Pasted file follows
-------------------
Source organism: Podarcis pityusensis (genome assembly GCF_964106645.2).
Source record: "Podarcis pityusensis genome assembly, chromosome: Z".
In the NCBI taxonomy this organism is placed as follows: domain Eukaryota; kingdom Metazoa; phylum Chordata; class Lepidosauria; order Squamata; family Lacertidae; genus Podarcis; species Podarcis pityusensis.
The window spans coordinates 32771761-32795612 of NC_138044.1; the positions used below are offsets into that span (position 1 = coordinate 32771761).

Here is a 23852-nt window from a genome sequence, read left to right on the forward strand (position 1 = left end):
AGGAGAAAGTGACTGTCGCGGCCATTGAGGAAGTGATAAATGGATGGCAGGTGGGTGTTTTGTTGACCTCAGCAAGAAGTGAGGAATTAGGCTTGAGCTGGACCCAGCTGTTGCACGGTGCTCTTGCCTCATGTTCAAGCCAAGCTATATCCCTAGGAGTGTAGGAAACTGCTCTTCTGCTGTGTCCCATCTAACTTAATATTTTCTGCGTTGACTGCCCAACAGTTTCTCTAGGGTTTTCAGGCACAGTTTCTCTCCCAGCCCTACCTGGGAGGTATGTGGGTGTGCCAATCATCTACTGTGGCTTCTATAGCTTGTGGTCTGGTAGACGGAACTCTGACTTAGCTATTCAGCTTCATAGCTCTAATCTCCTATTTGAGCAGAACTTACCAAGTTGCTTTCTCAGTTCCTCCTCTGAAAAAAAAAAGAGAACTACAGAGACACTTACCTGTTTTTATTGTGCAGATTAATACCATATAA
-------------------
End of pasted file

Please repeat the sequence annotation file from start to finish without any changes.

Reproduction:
Source organism: Podarcis pityusensis (genome assembly GCF_964106645.2).
Source record: "Podarcis pityusensis genome assembly, chromosome: Z".
In the NCBI taxonomy this organism is placed as follows: domain Eukaryota; kingdom Metazoa; phylum Chordata; class Lepidosauria; order Squamata; family Lacertidae; genus Podarcis; species Podarcis pityusensis.
The window spans coordinates 32771761-32795612 of NC_138044.1; the positions used below are offsets into that span (position 1 = coordinate 32771761).

Here is a 23852-nt window from a genome sequence, read left to right on the forward strand (position 1 = left end):
AGGAGAAAGTGACTGTCGCGGCCATTGAGGAAGTGATAAATGGATGGCAGGTGGGTGTTTTGTTGACCTCAGCAAGAAGTGAGGAATTAGGCTTGAGCTGGACCCAGCTGTTGCACGGTGCTCTTGCCTCATGTTCAAGCCAAGCTATATCCCTAGGAGTGTAGGAAACTGCTCTTCTGCTGTGTCCCATCTAACTTAATATTTTCTGCGTTGACTGCCCAACAGTTTCTCTAGGGTTTTCAGGCACAGTTTCTCTCCCAGCCCTACCTGGGAGGTATGTGGGTGTGCCAATCATCTACTGTGGCTTCTATAGCTTGTGGTCTGGTAGACGGAACTCTGACTTAGCTATTCAGCTTCATAGCTCTAATCTCCTATTTGAGCAGAACTTACCAAGTTGCTTTCTCAGTTCCTCCTCTGAAAAAAAAAAGAGAACTACAGAGACACTTACCTGTTTTTATTGTGCAGATTAATACCATATAA